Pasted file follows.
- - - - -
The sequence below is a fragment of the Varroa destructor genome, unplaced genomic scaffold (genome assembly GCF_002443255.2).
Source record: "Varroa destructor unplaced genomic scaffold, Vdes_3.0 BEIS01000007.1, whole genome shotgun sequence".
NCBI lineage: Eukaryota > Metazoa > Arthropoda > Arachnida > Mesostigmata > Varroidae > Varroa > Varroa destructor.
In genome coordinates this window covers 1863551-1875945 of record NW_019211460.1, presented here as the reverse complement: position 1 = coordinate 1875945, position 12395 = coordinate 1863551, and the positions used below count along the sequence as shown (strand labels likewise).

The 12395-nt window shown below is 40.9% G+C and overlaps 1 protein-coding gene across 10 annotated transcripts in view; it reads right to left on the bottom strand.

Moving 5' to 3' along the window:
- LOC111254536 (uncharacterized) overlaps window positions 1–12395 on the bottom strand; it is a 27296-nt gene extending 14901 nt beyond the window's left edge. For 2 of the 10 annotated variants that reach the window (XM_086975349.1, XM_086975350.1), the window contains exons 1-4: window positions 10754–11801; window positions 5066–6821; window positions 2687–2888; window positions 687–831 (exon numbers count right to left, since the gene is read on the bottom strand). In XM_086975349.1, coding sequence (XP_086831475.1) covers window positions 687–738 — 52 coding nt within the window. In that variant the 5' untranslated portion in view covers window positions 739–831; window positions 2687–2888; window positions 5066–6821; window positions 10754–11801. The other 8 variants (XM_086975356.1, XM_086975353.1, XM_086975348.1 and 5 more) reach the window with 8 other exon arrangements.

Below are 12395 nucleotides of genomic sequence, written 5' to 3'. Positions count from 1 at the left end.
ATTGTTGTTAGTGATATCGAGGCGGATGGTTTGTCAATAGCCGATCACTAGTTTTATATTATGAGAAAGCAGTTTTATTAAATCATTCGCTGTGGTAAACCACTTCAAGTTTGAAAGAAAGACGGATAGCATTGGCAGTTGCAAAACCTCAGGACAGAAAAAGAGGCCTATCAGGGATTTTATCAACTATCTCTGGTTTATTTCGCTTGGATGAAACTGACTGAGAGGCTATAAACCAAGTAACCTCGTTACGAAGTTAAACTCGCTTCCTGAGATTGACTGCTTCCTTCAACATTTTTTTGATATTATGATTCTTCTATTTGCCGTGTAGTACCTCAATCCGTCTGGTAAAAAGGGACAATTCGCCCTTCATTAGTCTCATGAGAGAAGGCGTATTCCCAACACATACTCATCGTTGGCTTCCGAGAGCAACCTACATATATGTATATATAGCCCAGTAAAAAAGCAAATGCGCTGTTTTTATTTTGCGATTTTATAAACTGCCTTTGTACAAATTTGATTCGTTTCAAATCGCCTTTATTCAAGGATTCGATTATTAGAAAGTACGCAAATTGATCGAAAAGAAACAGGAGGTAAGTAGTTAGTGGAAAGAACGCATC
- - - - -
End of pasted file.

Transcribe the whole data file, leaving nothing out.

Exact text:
The sequence below is a fragment of the Varroa destructor genome, unplaced genomic scaffold (genome assembly GCF_002443255.2).
Source record: "Varroa destructor unplaced genomic scaffold, Vdes_3.0 BEIS01000007.1, whole genome shotgun sequence".
NCBI lineage: Eukaryota > Metazoa > Arthropoda > Arachnida > Mesostigmata > Varroidae > Varroa > Varroa destructor.
In genome coordinates this window covers 1863551-1875945 of record NW_019211460.1, presented here as the reverse complement: position 1 = coordinate 1875945, position 12395 = coordinate 1863551, and the positions used below count along the sequence as shown (strand labels likewise).

The 12395-nt window shown below is 40.9% G+C and overlaps 1 protein-coding gene across 10 annotated transcripts in view; it reads right to left on the bottom strand.

Moving 5' to 3' along the window:
- LOC111254536 (uncharacterized) overlaps window positions 1–12395 on the bottom strand; it is a 27296-nt gene extending 14901 nt beyond the window's left edge. For 2 of the 10 annotated variants that reach the window (XM_086975349.1, XM_086975350.1), the window contains exons 1-4: window positions 10754–11801; window positions 5066–6821; window positions 2687–2888; window positions 687–831 (exon numbers count right to left, since the gene is read on the bottom strand). In XM_086975349.1, coding sequence (XP_086831475.1) covers window positions 687–738 — 52 coding nt within the window. In that variant the 5' untranslated portion in view covers window positions 739–831; window positions 2687–2888; window positions 5066–6821; window positions 10754–11801. The other 8 variants (XM_086975356.1, XM_086975353.1, XM_086975348.1 and 5 more) reach the window with 8 other exon arrangements.

Below are 12395 nucleotides of genomic sequence, written 5' to 3'. Positions count from 1 at the left end.
ATTGTTGTTAGTGATATCGAGGCGGATGGTTTGTCAATAGCCGATCACTAGTTTTATATTATGAGAAAGCAGTTTTATTAAATCATTCGCTGTGGTAAACCACTTCAAGTTTGAAAGAAAGACGGATAGCATTGGCAGTTGCAAAACCTCAGGACAGAAAAAGAGGCCTATCAGGGATTTTATCAACTATCTCTGGTTTATTTCGCTTGGATGAAACTGACTGAGAGGCTATAAACCAAGTAACCTCGTTACGAAGTTAAACTCGCTTCCTGAGATTGACTGCTTCCTTCAACATTTTTTTGATATTATGATTCTTCTATTTGCCGTGTAGTACCTCAATCCGTCTGGTAAAAAGGGACAATTCGCCCTTCATTAGTCTCATGAGAGAAGGCGTATTCCCAACACATACTCATCGTTGGCTTCCGAGAGCAACCTACATATATGTATATATAGCCCAGTAAAAAAGCAAATGCGCTGTTTTTATTTTGCGATTTTATAAACTGCCTTTGTACAAATTTGATTCGTTTCAAATCGCCTTTATTCAAGGATTCGATTATTAGAAAGTACGCAAATTGATCGAAAAGAAACAGGAGGTAAGTAGTTAGTGGAAAGAACGCATC